Wright State University Sports Medicine Blog


Sickle Cell Trait…what does it all mean?

There still is a lot of confusion when it comes to dealing with sickle cell.  What is it?  Who should be tested?  What happens if I test positive?  All are valid questions worth answering.  To start, sickle cell trait is not a disease.  It is an inheritance of one gene from a parent that causes the red blood cells, hemoglobin, to “sickle” during physical activity.  The trait is found in all races and ethnic groups; however, those of African and Middle Eastern decent may be more predisposed than other groups.  During intense exercise, the red blood cells can change shape from round to a quarter moon or “sickle” shape.  The sickle red blood cells can accumulate in the blood stream during intense exercise, blocking normal blood flow.  This can result in physical distress and even death.

Recently the NCAA has recommended that all athletes be tested for the sickle cell trait.  Most states now require that newborn babies are tested for sickle cell trait, however most people are not told of the results unless they test positive and even then many people do not remember being told or can no longer find the results.   I often get asked the question of why do we test everyone when it is mainly seen in the African American community.  Although this is a true statement, it is seen in every race.  Just this year, we had a white male test positive for sickle cell trait.  This proves that although more rare, it does show up in every race.

So what happens if the test is positive?  Many people seem to think that testing positive for sickle cell will somehow eliminate them from participation.  This is completely false.  As stated before, people with the trait may be more prone to distress, especially when exercising in hot and humid conditions.  Those that test positive need to follow a few simple rules.  First, they need to be allowed to slowly acclimatize themselves to the heat and intensity of workouts.  Secondly, they need more frequent water breaks as dehydration can speed up the sickling effect.  Thirdly, more rest is needed during bouts of intense, repetitive exercise to not get overheated.    Unlike heat related or cardiac problems, athletes with sickle cell may present as just being tired but have ischemic pain and muscle weakness.  Pushing the athlete through this can lead to death.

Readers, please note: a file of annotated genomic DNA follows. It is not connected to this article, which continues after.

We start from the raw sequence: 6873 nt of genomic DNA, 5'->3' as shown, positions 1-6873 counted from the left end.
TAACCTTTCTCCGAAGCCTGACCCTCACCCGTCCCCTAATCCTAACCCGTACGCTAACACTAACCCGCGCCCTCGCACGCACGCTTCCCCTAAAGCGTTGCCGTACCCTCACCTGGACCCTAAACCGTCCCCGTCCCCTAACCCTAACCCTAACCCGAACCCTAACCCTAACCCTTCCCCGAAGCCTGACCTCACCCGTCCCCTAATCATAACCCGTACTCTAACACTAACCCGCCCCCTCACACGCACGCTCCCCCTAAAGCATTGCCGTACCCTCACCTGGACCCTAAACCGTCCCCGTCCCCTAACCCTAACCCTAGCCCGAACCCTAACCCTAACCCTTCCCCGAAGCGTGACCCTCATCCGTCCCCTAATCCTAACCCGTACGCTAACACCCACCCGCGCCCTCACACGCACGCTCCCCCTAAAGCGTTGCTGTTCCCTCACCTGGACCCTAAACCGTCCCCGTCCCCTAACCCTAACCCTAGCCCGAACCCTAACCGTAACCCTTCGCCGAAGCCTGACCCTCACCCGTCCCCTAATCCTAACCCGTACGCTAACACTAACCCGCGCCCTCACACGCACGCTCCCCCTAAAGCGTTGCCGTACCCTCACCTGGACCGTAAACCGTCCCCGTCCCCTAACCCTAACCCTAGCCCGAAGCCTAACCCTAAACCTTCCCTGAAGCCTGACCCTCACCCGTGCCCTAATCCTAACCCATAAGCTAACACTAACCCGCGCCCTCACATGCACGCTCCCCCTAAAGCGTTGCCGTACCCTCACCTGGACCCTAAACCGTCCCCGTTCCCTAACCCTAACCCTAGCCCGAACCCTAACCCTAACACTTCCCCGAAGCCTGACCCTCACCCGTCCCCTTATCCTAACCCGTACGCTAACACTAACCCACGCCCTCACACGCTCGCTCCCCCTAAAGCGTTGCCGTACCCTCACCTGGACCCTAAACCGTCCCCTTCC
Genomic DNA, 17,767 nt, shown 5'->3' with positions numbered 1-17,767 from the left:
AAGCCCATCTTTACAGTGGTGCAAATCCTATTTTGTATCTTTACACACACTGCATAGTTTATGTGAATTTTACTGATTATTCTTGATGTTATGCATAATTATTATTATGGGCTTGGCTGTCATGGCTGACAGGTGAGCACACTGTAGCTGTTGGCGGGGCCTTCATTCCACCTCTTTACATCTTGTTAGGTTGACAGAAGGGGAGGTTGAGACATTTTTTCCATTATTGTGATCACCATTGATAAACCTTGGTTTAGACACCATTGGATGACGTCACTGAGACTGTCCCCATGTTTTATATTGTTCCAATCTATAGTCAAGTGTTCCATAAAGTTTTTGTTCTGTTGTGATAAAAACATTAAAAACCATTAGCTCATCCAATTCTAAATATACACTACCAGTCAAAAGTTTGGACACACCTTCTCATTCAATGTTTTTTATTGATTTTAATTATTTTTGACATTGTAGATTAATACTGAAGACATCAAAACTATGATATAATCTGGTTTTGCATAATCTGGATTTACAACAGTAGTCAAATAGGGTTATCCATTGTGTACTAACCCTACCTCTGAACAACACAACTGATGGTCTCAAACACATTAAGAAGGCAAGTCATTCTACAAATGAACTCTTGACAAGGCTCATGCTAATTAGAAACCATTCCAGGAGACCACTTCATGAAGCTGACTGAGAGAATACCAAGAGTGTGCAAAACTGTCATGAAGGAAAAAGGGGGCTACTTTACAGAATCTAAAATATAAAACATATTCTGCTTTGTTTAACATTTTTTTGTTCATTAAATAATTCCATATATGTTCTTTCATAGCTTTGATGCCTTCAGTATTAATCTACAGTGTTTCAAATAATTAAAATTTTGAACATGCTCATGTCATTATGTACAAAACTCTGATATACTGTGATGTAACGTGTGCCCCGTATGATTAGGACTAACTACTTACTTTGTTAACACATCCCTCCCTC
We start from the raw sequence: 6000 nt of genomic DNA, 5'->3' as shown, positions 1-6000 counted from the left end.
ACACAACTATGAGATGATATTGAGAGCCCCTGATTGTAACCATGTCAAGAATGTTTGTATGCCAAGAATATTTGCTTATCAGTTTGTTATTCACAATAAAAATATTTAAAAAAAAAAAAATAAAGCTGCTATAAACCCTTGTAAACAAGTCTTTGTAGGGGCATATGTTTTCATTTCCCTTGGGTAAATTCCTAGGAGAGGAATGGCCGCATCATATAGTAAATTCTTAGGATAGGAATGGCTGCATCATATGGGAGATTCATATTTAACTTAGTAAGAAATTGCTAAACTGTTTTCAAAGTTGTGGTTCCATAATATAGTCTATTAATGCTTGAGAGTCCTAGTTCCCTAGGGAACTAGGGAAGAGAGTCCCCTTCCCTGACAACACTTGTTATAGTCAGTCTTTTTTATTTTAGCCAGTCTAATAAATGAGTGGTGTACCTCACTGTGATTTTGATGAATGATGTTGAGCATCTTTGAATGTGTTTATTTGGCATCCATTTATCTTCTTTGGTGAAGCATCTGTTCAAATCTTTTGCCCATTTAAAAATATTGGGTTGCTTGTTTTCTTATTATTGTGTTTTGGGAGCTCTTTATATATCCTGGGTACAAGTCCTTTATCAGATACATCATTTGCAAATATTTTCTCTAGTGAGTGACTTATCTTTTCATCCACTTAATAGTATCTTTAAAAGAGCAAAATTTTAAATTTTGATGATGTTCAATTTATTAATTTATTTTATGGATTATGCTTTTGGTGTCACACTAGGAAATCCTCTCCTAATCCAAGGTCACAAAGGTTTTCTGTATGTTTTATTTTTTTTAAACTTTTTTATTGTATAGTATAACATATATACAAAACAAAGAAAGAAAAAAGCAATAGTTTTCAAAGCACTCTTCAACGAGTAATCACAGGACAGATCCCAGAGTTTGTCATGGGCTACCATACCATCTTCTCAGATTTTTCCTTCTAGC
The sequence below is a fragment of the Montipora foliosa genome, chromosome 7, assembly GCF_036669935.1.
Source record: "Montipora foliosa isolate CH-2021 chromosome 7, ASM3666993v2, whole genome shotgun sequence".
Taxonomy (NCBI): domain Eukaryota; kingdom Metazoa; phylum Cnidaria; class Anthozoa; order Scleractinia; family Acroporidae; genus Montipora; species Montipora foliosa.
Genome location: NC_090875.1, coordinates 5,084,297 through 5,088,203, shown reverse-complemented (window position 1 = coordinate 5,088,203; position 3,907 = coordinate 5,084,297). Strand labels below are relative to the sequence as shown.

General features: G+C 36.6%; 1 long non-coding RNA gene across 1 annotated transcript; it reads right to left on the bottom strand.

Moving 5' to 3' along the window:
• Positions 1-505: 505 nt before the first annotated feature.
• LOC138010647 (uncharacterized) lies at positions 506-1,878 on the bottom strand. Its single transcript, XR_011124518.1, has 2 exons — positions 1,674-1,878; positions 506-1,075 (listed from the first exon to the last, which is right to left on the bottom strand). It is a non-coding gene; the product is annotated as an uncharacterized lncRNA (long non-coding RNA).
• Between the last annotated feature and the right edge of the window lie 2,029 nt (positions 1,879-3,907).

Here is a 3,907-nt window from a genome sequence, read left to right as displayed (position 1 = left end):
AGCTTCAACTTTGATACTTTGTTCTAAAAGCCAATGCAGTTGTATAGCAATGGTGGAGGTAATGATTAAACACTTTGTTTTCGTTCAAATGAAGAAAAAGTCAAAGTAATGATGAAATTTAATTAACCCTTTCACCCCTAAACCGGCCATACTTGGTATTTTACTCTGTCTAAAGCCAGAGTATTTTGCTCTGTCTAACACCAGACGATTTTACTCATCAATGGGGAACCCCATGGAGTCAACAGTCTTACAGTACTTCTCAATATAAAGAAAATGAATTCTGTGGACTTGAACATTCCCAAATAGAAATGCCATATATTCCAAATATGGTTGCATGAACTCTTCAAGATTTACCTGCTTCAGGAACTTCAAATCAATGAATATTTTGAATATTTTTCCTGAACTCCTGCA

On Wednesday April 11 at 3:00 pm, the CDC will try to separate fact from fiction.  Dr. Althea Grant, an expert on sickle cell trait and other blood disorders, will be taking and answering your questions.   Participate in the chat by asking questions at https://www.facebook.com/CDC.  Please direct any questions about the chat to: socialmedia@cdc.gov.

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I am not a doctor, but I thought that the Sickle Cell trait developed in populations as an evolutionary response to Malaria. So, it is more common in West African populations, but less common in Southern African populations. It is more common in Southern European populations, like Greece and Italy, and less common in northern European populations like the Scandinavian countries. Since most African Americans originated from West African populations, the frequency of Sickle Cell trait will be higher in this population. However, it stands to reason that European Americans who hail from Southern European populations should also have a higher frequency of Sickle Cell trait? Also, Arab Americans who originally come form the Arabian peninsula should also have a higher frequency of Sickle Cell trait?

Comment by opolot okia




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